This reaction might feel a tingling or itch in your mouth after eating watermelon. In rare cases, this can be more serious and trigger throat swelling or anaphylaxis.

Adverse Effects

Watermelon poses few risks, with research deeming this fruit “nontoxic without known side effects.” However, because it does contain sugar, people with diabetes may need to be cautious when eating watermelon to avoid blood sugar spikes.


Watermelon comes in dozens of varieties and cultivars. These can be grouped by size (“icebox” or smaller varieties vs. larger “picnic” types), the color of their flesh (pink, yellow, or orange), and whether they contain seeds or are seedless.

Watermelon has a thick rind that can be solid green, green-striped, or mottled with white. Melons can be round or oval in shape and typically weigh between 6 pounds and 29 pounds. The crisp flesh is mostly pinkish-red, although golden-fleshed varieties are becoming more popular.

Native to tropical Africa, watermelons are grown commercially in the U.S. in areas such as Texas, Florida, Georgia, and California, where the weather is warm and conducive to a long growing season.

When It’s Best

Watermelon is in season in summer in the U.S. A ripe watermelon is one that feels heavy for its size. The outside should be firm and free of nicks or dents. The ground spot—where the melon was resting on the ground—should be a creamy yellow color as opposed to white.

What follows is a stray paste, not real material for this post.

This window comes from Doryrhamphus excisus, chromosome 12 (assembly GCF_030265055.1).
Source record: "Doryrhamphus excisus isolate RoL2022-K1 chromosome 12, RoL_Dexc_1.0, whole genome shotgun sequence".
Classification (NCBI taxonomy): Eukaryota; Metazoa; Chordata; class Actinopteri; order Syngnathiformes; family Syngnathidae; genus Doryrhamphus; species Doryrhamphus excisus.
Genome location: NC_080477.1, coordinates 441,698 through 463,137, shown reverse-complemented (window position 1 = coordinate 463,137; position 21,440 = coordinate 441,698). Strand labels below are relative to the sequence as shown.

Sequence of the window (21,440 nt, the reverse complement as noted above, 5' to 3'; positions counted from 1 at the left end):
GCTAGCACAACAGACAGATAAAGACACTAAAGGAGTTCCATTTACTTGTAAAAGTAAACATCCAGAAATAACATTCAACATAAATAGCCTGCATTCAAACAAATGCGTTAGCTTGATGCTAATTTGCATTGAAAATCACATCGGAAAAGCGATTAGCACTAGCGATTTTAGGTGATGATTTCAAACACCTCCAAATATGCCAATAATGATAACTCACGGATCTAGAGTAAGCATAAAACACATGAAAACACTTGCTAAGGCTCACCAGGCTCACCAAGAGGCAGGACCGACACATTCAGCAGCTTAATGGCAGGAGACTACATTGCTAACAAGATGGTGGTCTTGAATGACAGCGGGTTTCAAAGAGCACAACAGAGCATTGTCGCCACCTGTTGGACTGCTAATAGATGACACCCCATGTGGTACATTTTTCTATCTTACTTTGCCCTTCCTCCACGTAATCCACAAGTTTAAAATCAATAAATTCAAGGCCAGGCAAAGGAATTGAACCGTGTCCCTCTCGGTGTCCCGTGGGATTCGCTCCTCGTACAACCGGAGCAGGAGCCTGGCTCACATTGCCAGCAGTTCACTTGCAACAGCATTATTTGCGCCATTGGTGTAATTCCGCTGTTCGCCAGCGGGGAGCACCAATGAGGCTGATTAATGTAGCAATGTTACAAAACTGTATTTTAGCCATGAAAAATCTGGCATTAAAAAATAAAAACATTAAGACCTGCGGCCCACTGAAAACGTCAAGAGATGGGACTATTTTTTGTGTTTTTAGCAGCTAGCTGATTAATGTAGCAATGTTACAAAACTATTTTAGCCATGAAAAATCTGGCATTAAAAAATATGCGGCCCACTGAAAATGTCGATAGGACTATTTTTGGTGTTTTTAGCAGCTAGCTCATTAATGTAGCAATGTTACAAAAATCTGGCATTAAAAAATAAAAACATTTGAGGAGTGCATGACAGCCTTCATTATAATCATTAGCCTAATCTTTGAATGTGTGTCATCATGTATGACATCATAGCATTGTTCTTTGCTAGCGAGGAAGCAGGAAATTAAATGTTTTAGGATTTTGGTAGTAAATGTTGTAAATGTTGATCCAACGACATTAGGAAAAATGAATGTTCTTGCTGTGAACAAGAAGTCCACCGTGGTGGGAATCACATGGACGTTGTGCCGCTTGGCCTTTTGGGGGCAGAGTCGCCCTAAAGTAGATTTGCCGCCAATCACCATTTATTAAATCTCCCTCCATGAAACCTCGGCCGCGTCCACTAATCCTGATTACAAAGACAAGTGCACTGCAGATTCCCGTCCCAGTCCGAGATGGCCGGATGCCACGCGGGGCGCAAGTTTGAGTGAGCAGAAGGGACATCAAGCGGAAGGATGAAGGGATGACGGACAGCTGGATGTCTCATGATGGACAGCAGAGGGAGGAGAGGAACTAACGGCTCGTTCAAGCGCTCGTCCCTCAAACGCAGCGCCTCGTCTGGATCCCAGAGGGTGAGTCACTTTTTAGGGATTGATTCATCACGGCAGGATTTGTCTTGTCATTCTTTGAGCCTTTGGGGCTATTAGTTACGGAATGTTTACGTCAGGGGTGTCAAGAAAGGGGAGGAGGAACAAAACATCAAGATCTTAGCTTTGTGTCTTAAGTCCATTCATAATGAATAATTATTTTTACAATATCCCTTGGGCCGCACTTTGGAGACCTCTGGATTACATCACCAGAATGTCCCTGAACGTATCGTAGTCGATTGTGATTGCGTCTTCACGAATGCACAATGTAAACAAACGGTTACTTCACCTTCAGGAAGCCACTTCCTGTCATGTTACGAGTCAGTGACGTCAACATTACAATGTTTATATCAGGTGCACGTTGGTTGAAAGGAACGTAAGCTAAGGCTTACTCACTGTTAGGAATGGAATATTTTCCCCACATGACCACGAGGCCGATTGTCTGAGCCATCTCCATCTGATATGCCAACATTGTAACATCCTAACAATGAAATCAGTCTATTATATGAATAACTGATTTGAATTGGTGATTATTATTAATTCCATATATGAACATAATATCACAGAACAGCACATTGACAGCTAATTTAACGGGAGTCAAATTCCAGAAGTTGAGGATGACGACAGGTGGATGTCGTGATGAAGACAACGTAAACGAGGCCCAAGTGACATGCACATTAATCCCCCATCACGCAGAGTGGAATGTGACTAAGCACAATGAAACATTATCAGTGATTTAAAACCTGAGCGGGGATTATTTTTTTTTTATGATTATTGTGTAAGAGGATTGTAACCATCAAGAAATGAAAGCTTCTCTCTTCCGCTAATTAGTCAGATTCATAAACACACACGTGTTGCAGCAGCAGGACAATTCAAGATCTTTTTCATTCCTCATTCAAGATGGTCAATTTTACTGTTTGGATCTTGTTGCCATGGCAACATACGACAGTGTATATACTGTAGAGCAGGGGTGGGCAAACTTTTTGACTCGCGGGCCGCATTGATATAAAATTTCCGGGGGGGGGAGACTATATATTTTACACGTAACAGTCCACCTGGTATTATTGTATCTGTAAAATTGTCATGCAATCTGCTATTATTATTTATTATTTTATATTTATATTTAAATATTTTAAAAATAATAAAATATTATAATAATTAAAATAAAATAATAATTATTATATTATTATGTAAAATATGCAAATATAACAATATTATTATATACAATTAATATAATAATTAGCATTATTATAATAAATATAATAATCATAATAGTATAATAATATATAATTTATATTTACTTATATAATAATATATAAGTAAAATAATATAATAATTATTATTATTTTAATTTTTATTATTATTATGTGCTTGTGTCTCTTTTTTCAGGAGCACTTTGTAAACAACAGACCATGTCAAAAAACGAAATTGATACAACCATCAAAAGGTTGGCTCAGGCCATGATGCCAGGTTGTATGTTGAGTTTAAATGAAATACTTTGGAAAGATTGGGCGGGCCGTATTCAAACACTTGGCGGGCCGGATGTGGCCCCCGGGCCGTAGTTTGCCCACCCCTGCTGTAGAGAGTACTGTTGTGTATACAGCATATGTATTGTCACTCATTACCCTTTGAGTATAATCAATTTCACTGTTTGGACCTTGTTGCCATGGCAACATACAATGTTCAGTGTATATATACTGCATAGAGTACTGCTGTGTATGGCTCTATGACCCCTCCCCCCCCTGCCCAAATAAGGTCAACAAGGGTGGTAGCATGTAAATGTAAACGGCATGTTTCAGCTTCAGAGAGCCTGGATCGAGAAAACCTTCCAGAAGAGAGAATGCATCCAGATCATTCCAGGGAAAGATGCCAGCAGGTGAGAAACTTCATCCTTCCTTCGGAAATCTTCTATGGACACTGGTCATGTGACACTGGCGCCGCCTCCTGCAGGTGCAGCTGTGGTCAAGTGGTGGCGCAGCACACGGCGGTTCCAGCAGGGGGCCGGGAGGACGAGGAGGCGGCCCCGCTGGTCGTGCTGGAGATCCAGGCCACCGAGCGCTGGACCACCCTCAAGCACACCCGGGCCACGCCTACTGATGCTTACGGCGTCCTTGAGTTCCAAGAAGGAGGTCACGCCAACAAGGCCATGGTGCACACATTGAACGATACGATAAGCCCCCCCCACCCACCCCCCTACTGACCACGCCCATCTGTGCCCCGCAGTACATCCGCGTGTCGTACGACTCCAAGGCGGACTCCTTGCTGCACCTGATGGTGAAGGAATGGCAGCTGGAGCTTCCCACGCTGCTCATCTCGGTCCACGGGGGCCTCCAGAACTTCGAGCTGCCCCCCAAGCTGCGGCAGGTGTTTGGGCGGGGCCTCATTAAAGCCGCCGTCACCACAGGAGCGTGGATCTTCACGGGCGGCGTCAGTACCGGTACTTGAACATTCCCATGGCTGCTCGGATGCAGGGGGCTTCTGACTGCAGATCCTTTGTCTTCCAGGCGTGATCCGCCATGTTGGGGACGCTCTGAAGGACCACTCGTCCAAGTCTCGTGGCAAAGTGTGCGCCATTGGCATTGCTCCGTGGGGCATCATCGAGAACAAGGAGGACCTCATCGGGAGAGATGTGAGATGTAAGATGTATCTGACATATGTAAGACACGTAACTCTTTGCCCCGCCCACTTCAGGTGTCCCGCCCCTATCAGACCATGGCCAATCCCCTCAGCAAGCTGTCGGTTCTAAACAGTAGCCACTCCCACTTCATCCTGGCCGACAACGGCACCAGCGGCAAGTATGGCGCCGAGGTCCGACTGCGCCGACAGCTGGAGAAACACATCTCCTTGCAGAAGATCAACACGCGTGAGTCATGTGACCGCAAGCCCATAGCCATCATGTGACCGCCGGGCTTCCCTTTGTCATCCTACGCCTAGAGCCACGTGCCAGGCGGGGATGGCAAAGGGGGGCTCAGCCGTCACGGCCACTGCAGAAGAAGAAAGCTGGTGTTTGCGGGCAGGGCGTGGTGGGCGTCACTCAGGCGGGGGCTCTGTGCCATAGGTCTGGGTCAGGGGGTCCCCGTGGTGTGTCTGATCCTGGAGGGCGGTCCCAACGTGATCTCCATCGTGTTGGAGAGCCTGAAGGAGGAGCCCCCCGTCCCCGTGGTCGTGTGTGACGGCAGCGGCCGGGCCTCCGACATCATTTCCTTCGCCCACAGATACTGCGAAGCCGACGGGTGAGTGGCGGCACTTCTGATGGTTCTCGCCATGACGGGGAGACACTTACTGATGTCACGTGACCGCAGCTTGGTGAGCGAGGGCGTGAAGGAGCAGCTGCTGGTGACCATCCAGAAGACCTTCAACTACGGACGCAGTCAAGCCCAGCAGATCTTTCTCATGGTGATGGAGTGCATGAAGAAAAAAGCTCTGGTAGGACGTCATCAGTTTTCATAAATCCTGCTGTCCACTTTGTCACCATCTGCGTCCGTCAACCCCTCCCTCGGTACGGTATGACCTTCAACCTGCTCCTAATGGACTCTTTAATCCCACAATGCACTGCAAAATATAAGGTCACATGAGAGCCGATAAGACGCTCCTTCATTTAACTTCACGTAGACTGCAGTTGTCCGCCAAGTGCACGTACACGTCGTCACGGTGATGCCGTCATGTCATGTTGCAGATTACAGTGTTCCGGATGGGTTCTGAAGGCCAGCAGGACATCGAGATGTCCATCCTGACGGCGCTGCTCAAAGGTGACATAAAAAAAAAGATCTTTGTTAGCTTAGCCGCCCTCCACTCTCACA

Storage and Food Safety

Fresh, uncut watermelon can be stored at room temperature. Heat will cause the flesh to dry out, so if it’s hot outside, watermelon should be kept in a cool place like a cellar or the refrigerator.

Uncut watermelon can be stored in the refrigerator for two to three weeks. Once you cut it, you can keep it in the fridge for up to five days if it is in a closed container or sealed plastic bag. You can also freeze watermelon that’s been cut up into chunks.

How to Prepare

Go beyond typical slices and add watermelon to smoothies, salsa, and salads (both fruit salads and veggie-heavy ones, too). Its subtle sweetness also pairs well with cheese, nuts, and other protein sources.

You can also grill or freeze watermelon for a tasty dessert. Place cold or frozen watermelon chunks into water or seltzer for a tasty, low-calorie beverage.

The whole watermelon is edible. You can eat the seeds as well as the rind, the latter of which is sometimes turned into watermelon rind flour or served after being stir-fried, stewed, or pickled. (The white seeds in a seedless watermelon are actually empty seed coats that did not fully mature.)